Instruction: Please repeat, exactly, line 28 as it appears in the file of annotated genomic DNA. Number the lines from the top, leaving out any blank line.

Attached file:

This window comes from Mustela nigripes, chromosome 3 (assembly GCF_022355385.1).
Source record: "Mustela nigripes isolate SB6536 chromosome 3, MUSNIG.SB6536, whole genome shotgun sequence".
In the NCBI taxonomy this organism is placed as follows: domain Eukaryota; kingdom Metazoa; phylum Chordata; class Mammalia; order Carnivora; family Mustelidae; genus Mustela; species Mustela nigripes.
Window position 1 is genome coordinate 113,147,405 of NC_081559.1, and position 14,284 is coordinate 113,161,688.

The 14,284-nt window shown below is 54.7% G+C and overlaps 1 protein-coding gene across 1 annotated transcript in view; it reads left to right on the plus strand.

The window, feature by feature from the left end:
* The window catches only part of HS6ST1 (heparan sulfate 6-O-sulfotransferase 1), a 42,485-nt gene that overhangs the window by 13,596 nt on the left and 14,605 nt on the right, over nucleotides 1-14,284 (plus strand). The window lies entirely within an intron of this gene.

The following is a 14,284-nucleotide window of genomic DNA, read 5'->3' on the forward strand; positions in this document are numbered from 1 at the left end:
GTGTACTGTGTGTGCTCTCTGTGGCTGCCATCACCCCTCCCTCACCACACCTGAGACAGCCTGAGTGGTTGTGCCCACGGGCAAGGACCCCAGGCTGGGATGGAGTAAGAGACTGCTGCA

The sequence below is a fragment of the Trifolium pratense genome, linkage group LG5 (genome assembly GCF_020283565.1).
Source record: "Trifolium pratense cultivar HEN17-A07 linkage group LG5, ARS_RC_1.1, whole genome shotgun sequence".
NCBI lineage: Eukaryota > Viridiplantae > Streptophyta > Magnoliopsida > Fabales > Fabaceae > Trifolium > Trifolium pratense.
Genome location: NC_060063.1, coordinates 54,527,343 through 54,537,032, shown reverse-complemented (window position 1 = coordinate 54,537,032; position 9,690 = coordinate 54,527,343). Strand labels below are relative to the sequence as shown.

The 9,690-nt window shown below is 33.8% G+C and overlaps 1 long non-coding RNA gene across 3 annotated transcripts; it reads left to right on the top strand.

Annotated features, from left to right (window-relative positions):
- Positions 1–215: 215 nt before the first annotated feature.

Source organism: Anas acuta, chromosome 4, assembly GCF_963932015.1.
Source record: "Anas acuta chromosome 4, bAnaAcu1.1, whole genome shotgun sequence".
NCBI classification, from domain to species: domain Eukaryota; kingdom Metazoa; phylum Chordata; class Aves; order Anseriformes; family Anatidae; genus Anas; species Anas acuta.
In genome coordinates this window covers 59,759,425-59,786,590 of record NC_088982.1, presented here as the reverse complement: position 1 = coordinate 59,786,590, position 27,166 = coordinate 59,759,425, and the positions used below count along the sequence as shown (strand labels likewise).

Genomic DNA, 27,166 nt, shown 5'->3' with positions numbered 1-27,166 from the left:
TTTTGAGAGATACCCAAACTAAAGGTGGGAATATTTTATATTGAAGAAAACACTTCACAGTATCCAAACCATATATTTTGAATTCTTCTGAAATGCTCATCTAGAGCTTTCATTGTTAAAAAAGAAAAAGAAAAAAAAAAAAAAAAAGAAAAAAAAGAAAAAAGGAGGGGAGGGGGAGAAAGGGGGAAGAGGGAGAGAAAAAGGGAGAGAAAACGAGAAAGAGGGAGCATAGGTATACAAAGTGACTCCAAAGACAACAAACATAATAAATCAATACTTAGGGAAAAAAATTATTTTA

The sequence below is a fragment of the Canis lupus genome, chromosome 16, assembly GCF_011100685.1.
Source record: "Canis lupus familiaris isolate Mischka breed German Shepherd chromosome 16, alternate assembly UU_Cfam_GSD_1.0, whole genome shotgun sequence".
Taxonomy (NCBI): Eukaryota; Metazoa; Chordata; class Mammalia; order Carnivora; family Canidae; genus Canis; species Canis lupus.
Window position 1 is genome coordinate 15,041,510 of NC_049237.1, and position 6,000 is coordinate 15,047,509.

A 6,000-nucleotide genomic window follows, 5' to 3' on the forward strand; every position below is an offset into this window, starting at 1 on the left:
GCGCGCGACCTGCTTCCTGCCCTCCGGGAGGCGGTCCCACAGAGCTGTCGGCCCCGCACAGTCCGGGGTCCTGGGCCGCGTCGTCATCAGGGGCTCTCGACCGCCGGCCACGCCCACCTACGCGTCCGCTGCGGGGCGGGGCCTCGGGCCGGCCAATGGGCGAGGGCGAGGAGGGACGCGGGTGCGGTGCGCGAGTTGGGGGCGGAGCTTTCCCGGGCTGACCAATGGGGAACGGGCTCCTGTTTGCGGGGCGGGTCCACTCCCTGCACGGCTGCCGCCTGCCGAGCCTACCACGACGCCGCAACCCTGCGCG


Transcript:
GCGCGCGACCTGCTTCCTGCCCTCCGGGAGGCGGTCCCACAGAGCTGTCGGCCCCGCACAGTCCGGGGTCCTGGGCCGCGTCGTCATCAGGGGCTCTCGACCGCCGGCCACGCCCACCTACGCGTCCGCTGCGGGGCGGGGCCTCGGGCCGGCCAATGGGCGAGGGCGAGGAGGGACGCGGGTGCGGTGCGCGAGTTGGGGGCGGAGCTTTCCCGGGCTGACCAATGGGGAACGGGCTCCTGTTTGCGGGGCGGGTCCACTCCCTGCACGGCTGCCGCCTGCCGAGCCTACCACGACGCCGCAACCCTGCGCG